Advertising
Advertising

Job Hunting Zombie Style (What!?)

Job Hunting Zombie Style (What!?)

Have you noticed that those tenacious, reanimated “Walkers” from AMC’s hit show The Walking Dead are usually more successful than not? They remind me of the mythical motto attributed to postal carriers: “Neither snow nor rain nor heat nor gloom of night stays these couriers from the swift completion of their appointed rounds.” Perhaps that description (or epitaph in this case) also applies to our Walkers. So begs the question: Can we learn anything from them regarding the job hunt?” I think we can.

Well-Defined Focus

If we think about the Walkers’ goals, we see that they know what they want and are singularly motivated. It’s simple; they “live” to eat. The living dead have a hunger that can’t be satisfied. Whether you are looking for a job because you aren’t happy with the one you’re in or you don’t have a job and you want one, the strategy is easy: Be The Zombie.

Tip 1: Increase self-awareness.

Advertising

Take some time to answer this question: What are five things that I can bring to a company? Jot those down (or better yet, add them to your job-hunting Notebook in Evernote—an indispensable job searching tool), then begin to view these five abilities of yours as marketable assets. Next, hone your search in terms of these keywords as you scan for job openings in newspapers, online job boards, or wherever you scavenge for flesh, er…I mean employment. For example, if one of your assets is “strong communication skills,” look for terms and concepts in a job posting where communication is key.

Once this process is finished, it’s time to beef up your resume (while remaining truthful of course) so that it will reflect those communication skills as well as the other four strengths you identified. If your education strongly supports your five abilities, put it at the top of your resume and list some specific ways the time you invested in school helped develop your talents in these areas. If your work history more strongly highlights your five assets, lead with that and make sure you pepper those keywords into a vivid description of the work you have done. Finally, before you land an interview, research the companies you most want to work for and do your best to understand what they need and how your skills are a match. Prepare interesting stories from your professional history that showcase your five areas of strength.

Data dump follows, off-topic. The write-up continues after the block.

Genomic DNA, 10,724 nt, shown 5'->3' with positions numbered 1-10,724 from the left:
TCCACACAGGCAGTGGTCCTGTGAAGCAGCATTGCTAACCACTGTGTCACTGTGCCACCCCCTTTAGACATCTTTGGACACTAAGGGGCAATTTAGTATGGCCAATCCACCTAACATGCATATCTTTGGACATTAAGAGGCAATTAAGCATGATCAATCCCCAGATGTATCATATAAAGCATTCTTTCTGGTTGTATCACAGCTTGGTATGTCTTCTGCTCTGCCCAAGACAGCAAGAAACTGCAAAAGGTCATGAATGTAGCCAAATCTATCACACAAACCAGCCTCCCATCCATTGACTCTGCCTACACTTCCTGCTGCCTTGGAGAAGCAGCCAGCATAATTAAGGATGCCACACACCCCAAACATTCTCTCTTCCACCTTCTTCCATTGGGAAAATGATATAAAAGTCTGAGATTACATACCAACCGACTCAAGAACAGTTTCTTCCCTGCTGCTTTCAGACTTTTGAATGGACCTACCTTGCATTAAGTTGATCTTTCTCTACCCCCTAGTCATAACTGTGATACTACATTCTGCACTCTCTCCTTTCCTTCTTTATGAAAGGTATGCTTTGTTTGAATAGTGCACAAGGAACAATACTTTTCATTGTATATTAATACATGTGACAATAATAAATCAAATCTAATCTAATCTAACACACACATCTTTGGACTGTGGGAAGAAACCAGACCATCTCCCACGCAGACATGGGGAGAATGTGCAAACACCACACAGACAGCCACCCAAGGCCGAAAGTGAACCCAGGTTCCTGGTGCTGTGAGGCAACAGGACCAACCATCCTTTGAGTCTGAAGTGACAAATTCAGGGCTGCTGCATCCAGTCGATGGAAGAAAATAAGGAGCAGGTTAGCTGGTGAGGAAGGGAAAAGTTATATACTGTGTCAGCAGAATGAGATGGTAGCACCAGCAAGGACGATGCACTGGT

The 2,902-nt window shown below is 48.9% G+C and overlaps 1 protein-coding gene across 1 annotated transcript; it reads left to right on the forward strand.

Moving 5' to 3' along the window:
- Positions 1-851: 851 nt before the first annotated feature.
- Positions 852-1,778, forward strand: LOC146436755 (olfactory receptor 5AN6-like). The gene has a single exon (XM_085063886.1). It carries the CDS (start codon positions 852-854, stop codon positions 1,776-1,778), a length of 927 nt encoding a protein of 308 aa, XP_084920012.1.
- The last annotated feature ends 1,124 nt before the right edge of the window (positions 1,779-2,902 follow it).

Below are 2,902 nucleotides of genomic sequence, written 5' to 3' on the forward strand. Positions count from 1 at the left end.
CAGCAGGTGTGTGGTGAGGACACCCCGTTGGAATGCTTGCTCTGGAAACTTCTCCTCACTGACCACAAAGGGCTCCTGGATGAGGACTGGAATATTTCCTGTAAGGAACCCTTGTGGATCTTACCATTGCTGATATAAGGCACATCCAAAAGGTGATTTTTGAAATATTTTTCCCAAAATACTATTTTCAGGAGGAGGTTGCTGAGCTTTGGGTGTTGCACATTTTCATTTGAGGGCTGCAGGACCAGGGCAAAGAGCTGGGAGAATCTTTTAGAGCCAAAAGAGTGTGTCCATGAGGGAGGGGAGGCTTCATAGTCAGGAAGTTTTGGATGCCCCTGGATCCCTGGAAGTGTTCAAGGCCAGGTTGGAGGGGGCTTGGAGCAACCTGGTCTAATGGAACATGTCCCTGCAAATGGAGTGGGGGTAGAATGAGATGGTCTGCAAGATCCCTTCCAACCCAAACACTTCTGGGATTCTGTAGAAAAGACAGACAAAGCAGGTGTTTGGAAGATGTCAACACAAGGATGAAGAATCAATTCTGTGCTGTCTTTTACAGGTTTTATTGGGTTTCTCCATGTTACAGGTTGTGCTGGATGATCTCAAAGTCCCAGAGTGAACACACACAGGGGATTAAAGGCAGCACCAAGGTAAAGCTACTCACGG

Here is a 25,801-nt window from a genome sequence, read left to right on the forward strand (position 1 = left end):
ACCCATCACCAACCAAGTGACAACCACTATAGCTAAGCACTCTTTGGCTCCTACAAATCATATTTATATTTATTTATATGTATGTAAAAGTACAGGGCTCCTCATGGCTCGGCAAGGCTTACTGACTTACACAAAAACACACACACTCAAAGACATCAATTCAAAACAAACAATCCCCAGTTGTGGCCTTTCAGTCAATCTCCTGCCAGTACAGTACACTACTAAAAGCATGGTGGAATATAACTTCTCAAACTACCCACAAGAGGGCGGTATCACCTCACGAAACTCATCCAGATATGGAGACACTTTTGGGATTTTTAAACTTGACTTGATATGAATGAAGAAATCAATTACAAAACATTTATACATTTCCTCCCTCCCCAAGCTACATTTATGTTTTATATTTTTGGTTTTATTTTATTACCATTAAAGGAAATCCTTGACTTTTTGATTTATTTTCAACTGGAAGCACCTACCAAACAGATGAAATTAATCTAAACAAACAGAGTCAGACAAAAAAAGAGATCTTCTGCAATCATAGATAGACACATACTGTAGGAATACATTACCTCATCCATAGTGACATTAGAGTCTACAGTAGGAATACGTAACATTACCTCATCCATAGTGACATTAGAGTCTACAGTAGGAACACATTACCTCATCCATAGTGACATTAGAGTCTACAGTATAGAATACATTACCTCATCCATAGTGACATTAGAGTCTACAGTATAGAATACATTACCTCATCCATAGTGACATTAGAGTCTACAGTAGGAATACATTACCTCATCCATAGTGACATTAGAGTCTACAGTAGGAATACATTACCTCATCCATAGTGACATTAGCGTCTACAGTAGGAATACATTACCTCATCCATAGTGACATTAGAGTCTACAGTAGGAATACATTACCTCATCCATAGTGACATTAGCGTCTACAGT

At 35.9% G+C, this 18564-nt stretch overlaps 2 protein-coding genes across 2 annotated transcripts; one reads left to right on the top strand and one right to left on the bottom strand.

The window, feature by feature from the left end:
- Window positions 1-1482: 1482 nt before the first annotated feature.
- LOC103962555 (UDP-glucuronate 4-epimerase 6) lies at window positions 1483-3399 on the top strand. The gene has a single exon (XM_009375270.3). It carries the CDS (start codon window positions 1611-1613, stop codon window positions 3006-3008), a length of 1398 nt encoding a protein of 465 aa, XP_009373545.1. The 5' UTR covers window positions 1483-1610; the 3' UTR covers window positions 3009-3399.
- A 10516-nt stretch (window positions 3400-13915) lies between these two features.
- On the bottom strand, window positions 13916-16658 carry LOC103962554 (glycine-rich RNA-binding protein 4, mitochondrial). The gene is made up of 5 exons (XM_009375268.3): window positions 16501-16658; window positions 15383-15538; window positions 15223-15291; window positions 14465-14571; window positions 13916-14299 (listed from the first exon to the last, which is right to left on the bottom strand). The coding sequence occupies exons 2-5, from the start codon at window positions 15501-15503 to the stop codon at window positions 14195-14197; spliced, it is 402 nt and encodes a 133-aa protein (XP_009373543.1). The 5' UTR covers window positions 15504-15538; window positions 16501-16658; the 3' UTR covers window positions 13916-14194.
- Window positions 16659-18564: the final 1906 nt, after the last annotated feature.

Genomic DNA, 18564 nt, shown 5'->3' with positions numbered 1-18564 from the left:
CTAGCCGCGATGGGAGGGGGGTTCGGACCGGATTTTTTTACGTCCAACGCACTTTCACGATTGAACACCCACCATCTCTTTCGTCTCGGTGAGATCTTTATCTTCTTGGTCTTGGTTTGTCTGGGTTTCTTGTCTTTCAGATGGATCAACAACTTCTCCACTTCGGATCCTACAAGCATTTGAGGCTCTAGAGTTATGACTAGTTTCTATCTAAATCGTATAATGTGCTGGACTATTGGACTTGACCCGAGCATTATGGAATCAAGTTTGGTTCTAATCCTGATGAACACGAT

Knowing who you are and what you are about is important but remember this: The stray Walker almost always loses his head in the end. Keep reading to maximize resources such as your friends, family, and community.

Advertising

Herd Mentality (a.k.a. Networking)

Do you remember the scenes from the Walking Dead’s Season 2 finale, “Beside the Dying Fire?” The farm that had served as a semi-safe haven was overrun by hoards of Walkers. The sheer number of hungry undead was a Game Changer that scattered the fierce band of heroes. To get the best job at the best salary rate, you need a village, your village, to help you.

Tip 2: Prepare your references.

Keep your head in the game with a Walker-like mindset. Keep your five assets handy when you talk to people in your social circles. Ask your closest friends, family, and colleagues for examples of how they have seen you live these five skills in your personal and professional life. When you ask them for letters of references or for permission to put them on your resume (and you should get permission), ask them to speak to these strengths with clear examples when they write your letter or speak to the recruiter/interviewer.

Advertising

Now that you’re hungry and you’ve surrounded yourself with others who can support your career goals, you need to stand out—but not too much.

Look Alive

How many times have we witnessed that tense moment when a character is walking down a dark hallway all gussied up with corpses that appear to be dead, really dead, and then one of the Damned lurches with outstretched arms, open-mouth, gurgling, and lands a fresh meal. Sure, Walkers who prey together, stay together but in the end, it’s your mouth you’re trying to feed. The true art of finding a job is balancing the ability to appear normal and safe but at the same time show that you have an edge that makes you stand above the rest.

Tip 3: Curate your brand.

Advertising

Way back in Season 1, Rick and Glenn adorned themselves in zombie flesh in order to pass through a Walker herd undetected. Why? Because Walkers are wholly uninteresting to each other. When you are job hunting, you need to lose the stench of unfamiliarity and be able to be recognized by the person who is pursuing you.